Archive for the ‘Alternative right’ category

Reversing the failure of the BNP

September 9, 2012

With the BNP now stagnating (if not imploding) it’s time to reconsider whether European-style populist politics are the way forward.

In demographic terms, the basic approach of the BNP has been to go after the working class white rump – those disgruntled whites who are feed up with the current establishment, but lack the means or opportunity to join those skilled or wealthy British whites who are fleeing overseas.

Unfortunately, there are a lot of limitations in focusing on the rump. Firstly it lacks money, secondly it lacks skills, and unlike the constituency of the centre left, it continues to shrink in the face of ongoing third world immigration engineered by the centre left.

If the BNP is going to attract more funding and talent, then it needs to become more appealing to more enterprising and wealthy voters and supporters, and to do this it needs to think outside the conventional nationalist box.

One of the contributing factors in Britain’s current predicament has been its decision to turn its back on the British Commonwealth and seek closer economic and political ties with Europe. But in doing so it’s created a lot of division between Britain and the white British Commonwealth.

Today, white Commonwealth (and other) citizens of British ancestry are shut out of Britain, while millions of non-white immigrants take their place. At the same time, white citizens in colonial countries are feeling increasingly apprehensive about becoming a minority in places which have been majority white for the last two centuries

If whites are indeed becoming a diaspora minority in the British Commonwealth, then, like the Jews and Chinese, they will need an indigenous homeland they turn to if things get too hostile on the periphery.

By easing work and residency requirements for persons of native British ancestry, the BNP could attract funding and support from outside Britain, particularly from whites in South Africa and resource rich Canada and Australia – the two nations which are increasingly becoming the economic engine room of the UK Commonwealth.

In addition to changing its immigration approach from a defensive stance to an offensive one, the BNP will also have to change its economic (and education) policies to appeal to more middle class voters – particularly those who are currently wasting their votes on the one trick pony UKIP. A good starting point would be look closely at the policies of other maverick nations like Israel and Switzerland.

In population terms, this “Israelification” of immigration policy could make Britain even more overcrowded, particularly in the short term, but given the desperate position in which Britain’s finds itself drastic political chemotherapy is essential.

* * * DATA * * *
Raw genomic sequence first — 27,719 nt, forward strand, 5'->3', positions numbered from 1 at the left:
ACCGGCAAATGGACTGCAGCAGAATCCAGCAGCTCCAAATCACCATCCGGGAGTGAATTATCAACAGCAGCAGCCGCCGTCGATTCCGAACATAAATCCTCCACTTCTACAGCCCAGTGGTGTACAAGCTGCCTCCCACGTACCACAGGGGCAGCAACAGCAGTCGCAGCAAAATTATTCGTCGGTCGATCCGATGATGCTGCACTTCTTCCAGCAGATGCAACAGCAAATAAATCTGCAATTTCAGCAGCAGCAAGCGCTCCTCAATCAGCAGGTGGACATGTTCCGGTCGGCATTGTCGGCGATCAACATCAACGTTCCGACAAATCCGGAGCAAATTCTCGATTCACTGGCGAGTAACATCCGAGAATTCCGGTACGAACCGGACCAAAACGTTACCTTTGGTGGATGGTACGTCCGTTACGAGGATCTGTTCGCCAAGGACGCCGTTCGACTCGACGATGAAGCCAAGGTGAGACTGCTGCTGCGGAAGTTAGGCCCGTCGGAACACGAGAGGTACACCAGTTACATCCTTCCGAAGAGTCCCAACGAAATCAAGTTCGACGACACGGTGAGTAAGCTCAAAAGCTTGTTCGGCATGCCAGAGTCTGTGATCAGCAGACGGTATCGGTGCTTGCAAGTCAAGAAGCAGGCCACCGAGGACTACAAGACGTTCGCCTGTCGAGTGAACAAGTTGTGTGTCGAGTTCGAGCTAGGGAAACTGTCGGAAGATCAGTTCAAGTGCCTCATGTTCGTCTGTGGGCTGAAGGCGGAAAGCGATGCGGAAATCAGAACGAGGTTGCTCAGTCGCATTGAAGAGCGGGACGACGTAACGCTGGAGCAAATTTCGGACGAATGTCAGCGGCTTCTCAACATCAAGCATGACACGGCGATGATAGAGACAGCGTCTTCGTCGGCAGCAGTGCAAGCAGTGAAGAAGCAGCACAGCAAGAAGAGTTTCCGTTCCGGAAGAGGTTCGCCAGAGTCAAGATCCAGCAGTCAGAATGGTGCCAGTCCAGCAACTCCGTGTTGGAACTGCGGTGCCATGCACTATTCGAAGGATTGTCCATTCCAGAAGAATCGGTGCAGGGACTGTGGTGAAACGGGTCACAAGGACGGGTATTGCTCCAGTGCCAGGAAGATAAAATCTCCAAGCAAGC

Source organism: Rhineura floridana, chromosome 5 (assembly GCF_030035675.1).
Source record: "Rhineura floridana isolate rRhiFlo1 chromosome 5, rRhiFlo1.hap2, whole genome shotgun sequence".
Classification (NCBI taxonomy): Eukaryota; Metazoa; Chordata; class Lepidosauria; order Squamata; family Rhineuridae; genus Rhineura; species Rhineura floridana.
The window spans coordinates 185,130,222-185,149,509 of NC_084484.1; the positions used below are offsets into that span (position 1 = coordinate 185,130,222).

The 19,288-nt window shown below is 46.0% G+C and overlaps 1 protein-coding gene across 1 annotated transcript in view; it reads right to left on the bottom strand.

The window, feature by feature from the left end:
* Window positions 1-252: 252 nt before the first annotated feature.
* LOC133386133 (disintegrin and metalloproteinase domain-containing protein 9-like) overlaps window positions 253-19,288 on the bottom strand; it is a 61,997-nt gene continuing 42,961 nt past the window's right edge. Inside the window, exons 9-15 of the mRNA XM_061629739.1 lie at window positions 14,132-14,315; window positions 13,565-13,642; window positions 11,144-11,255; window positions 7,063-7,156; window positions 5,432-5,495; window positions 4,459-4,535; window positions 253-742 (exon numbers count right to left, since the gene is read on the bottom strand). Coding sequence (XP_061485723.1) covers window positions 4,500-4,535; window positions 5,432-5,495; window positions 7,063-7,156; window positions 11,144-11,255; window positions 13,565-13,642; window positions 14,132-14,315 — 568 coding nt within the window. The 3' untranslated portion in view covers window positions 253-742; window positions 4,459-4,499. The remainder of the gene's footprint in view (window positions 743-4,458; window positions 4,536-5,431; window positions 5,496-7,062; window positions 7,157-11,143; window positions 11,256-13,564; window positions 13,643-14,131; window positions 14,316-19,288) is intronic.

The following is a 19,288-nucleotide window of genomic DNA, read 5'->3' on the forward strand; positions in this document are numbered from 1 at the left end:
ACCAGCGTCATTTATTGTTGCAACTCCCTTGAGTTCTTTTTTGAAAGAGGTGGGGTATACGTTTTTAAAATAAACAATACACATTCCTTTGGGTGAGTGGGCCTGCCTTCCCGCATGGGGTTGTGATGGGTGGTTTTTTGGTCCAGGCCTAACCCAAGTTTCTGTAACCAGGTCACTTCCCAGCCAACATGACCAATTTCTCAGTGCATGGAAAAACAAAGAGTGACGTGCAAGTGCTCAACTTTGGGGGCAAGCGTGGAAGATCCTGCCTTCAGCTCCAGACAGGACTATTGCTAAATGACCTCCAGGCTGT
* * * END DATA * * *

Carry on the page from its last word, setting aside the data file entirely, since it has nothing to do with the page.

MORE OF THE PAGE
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Attacking the soft white underbelly (of political correctness)

August 22, 2012

White nationalists may have a reputation for being violent and unpleasant skinhead types, but maybe that their biggest marketing problem isn’t that they’re too mean, but that they’re too nice – especially towards greedy and hypocritical fellow whites.

White nationalist types always tend to focus their political anger towards non-whites – Jews, minorities and foreigners, but this doesn’t seem to achieve much. Like white nationalists themselves, non-white minorities will instinctively circle the wagons and stubbornly defend their tribe when attacked by the hostile other, and despite frequently publicised belly aches from minority leftists in the liberal media, few non-whites actually go as far as leaving majority white countries due to racism from whites.

In fact, many minority activists relish being attacked by white nationalists and are dependent on them for their livelihood. Without the white nationalist boogeyman, groups like the Southern Poverty Law Center would quickly go out of business, so it’s in their interest to keep the tiny white nationalist threat alive.

Instead of focusing their political attacks on non-white minorities who are well schooled in ethnocentric politics, white nationalists might be more successful if they directed their hostility towards those white liberals who treat them with so much contempt. After all, it’s often easier to attack those who aid and abet an enemy than it is to attack a determined enemy in a frontal assault.

Think of the Viet Con in the Vietnam War. When they attacked the powerful American forces directly, as they did during the Tet Offensive, they suffered heavy casualties and came off second best, but when they refocused on attacking American sympathizers among their fellow Vietnamese, they soon bought about the collapse of the pro-American south.